Liver Knowledge Base: Liver fibrosis
Liver fibrosis and its end-stage disease cirrhosis are major world health problems arising from chronic injury of the liver by a variety of factors including viruses, the metabolic syndrome, autoimmune disease, alcohol and drug abuse, and inherited (genetic) disorders of metabolism.
Cirrhosis is the final common pathway through which nearly all chronic diseases of the liver produce morbidity and mortality.
What is liver fibrosis?
Fibrosis is a scarring process of body organs and hepatic fibrosis is scarring of the liver. Fibrosis is the excessive accumulation of extracellular matrix proteins including collagen proteins in abnormal ratio.
In other words liver fibrosis is associated with major alterations in both the quantity and composition of extracellular matrix proteins. In advanced stages, the liver contains approximately 6 times more extracellular matrix proteins than normal.
- Fibrosis process occurs in most types of chronic liver diseases.
- It is the consequence of chronic liver injury of any etiology.
- Hepatic fibrosis is the result of the wound-healing response of the liver to repeated injury.
The liver has an incredible ability to heal itself, but it can only heal itself if nothing is damaging it time and again. After an acute liver injury (e.g., acute viral hepatitis), liver cells regenerate and replace the damaged and dead cells.
This process is associated with an inflammatory response and a limited deposition of extracellular matrix proteins. If the hepatic injury persists, then eventually the liver regeneration response becomes wrong, pathologically activated hepatic stellate cells become t
he main source of scar-like matrix composed of cross-linked collagen. As fibrotic liver diseases advance, disease progression from collagen bands to bridging fibrosis and frank cirrhosis occurs.
Activated hepatic stellate cells (cells that encircle the sinusoids and in healthy condition are quiescent and store vitamin A) are primarily responsible for hepatic fibrosis and subsequent progression to cirrhosis.
In response to liver injury stellate cells undergo a phenotypic transformation into myofibroblast-like cells that is termed activation, and characterized by proliferation, fibrogenesis, and reorganization of normal extracellular matrix proteins.
Under conditions of persistent injury the behavioral responses of these stellate cells act in concert to put about fibrosis of the liver.
The onset of liver fibrosis is usually insidious and inconspicuous, and most of the related morbidity and mortality occur after the development of advanced liver fibrosis,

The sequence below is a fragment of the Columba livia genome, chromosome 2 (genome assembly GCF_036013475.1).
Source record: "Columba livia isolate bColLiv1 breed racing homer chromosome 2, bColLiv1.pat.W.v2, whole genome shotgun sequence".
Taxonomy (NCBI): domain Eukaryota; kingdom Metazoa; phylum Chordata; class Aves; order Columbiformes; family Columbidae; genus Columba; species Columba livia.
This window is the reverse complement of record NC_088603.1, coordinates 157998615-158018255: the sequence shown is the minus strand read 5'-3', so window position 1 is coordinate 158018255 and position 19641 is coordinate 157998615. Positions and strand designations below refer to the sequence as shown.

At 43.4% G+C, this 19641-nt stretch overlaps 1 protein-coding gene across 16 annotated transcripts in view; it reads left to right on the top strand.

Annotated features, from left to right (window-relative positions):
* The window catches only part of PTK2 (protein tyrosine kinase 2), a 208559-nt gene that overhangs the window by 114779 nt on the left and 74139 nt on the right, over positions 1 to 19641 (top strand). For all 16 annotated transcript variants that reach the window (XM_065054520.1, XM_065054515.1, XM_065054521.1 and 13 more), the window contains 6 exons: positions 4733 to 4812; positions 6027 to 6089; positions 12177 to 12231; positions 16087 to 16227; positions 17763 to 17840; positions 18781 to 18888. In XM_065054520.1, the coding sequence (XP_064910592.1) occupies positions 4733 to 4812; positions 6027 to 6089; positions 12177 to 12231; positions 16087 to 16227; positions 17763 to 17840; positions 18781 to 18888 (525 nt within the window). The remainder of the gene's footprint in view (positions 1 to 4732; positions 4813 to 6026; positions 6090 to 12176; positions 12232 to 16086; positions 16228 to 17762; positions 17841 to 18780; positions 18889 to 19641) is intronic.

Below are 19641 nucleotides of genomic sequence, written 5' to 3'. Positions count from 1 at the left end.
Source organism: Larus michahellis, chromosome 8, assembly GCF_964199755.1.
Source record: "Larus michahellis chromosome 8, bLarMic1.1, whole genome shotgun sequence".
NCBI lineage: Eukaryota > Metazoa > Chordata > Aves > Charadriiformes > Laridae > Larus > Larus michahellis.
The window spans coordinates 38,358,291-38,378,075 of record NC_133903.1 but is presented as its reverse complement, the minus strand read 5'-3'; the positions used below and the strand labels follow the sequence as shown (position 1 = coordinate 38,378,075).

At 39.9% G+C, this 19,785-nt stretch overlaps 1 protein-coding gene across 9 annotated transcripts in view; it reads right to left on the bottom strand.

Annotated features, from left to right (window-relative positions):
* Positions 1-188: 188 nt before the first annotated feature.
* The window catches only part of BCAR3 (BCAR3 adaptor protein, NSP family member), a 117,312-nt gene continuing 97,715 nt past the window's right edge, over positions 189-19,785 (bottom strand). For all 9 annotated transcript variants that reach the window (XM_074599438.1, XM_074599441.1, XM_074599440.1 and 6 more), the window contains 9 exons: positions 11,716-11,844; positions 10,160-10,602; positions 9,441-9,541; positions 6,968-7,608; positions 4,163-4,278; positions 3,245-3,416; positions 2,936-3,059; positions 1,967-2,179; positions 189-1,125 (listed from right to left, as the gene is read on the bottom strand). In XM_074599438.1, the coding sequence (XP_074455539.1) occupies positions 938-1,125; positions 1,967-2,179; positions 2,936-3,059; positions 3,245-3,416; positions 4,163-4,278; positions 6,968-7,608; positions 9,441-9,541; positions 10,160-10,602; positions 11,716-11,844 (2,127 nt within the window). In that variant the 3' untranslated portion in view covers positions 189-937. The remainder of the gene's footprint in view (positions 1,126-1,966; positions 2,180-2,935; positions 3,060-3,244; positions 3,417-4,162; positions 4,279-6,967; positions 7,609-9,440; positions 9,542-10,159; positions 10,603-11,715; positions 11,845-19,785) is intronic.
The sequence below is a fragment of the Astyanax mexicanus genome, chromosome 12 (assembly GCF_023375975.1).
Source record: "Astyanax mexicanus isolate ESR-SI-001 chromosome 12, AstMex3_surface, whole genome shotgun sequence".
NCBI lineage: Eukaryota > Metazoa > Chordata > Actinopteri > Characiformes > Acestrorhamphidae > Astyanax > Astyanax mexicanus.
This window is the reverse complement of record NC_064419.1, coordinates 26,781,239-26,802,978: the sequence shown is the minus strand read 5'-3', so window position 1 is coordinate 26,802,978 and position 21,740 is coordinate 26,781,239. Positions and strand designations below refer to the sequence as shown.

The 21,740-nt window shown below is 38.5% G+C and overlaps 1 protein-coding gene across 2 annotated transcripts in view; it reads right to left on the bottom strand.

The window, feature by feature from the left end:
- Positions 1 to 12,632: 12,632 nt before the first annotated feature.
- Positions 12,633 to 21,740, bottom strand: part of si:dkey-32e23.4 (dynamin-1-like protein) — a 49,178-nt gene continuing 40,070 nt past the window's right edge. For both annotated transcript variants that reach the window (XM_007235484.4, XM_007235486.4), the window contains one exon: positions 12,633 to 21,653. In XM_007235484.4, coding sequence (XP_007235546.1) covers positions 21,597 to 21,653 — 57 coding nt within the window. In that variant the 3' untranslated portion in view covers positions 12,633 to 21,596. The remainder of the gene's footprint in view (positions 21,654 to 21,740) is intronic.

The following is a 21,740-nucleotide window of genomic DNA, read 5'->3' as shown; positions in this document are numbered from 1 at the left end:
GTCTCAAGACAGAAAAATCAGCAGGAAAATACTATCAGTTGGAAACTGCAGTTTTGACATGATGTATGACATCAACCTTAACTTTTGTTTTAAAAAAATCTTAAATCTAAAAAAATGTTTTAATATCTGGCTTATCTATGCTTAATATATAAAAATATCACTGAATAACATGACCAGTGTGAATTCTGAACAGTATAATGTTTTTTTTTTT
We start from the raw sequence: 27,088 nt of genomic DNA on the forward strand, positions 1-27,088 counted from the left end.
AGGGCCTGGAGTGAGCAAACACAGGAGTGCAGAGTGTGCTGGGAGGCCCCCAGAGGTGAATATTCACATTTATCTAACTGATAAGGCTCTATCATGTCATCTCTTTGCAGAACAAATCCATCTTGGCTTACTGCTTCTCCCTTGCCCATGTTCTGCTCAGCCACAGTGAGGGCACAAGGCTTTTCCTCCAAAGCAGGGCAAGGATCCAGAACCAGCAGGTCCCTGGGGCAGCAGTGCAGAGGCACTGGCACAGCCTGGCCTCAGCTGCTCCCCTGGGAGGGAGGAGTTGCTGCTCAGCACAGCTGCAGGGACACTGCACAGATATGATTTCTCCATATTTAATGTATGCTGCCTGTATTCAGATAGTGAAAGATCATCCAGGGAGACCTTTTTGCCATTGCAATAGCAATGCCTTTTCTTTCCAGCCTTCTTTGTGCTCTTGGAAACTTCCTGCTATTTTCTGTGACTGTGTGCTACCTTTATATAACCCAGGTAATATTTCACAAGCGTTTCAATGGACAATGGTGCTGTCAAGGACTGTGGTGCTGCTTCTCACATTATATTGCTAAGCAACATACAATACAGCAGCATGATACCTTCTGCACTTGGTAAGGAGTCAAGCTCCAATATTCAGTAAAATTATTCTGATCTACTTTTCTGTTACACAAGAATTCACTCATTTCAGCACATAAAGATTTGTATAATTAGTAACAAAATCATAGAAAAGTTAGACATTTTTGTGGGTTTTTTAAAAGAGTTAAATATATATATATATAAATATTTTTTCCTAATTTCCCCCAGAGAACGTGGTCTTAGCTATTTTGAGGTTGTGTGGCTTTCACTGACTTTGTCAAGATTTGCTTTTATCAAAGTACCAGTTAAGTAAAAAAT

i.e. cirrhosis. In the majority of patients, progression to cirrhosis occurs after an interval of 10-15-20 years. Major clinical complications of cirrhosis include ascites, renal failure, hepatic encephalopathy, and variceal bleeding.
Patients with cirrhosis can remain free of major complications for several years (compensated cirrhosis stage) but decompensated cirrhosis is associated with short survival. Cirrhosis is also a risk factor for developing hepatocellular carcinoma (primary liver cancer).
Liver fibrosis evolves rapidly to cirrhosis in some clinical conditions, including repeated episodes of subfulminant hepatitis, and fibrosing cholestasis in patients with HCV reinfection after liver transplantation.
Historically, treatments for hepatic fibrosis have been directed against specific causes of chronic liver injury, and include for example corticosteroids for autoimmune hepatitis, interferon for hepatitis B and C, and iron depletion for haemochromatosis. Once treatments become ineffective,
a liver transplant has been considered until the present.
However the underlying disease factor of deterioration of liver functions is progressive liver fibrosis; it is the driving gear of all chronic degenerative liver diseases which result ultimately in morbidity and mortality. And the most efficacious treatment according to our practice is transplantation of cultured liver cells.
In most circumstances, liver cell infusion along with a proper adjuvant therapy (according to individual characteristics of patient's clinical course) reduces and reverse the harmful affects of advanced liver fibrosis and cirrhosis, and can prevent the need for a liver transplant. Transplanted cells stop activated hepatic stellate cells,
stop their injurious fibrotic activity and reverse them into quiescent stage.
Synonyms and related keywords: end-stage liver disease, ESLD, end stage liver disease, end-stage liver failure, end stage liver failure, ESLF, chronic degenerative liver disease, degenerative liver disease, degenerative liver disease, cirrhotic, cirrhotic liver, cirrhosis, chronic liver disease, chronic liver failure, CLF, fulminant hepatic failure,
subfulminant hepatic failure, alcoholic liver disease, hepatitis, hepatitis C virus, hepatitis B virus, viral hepatitis, hepatic fibrosis, liver fibrosis, portal hypertension, ascites, progressive liver fibrosis, hepatocellular carcinoma, HCC, liver transplant, liver transplantation, hepatitis B, autoimmune hepatitis, primary biliary cirrhosis,
secondary biliary cirrhosis, drug-induced liver disease, veno-occlusive disease, nonalcoholic fatty liver disease, non-alcoholic fatty liver disease, NAFLD, necroinflammation, steatohepatitis, hepatosteatosis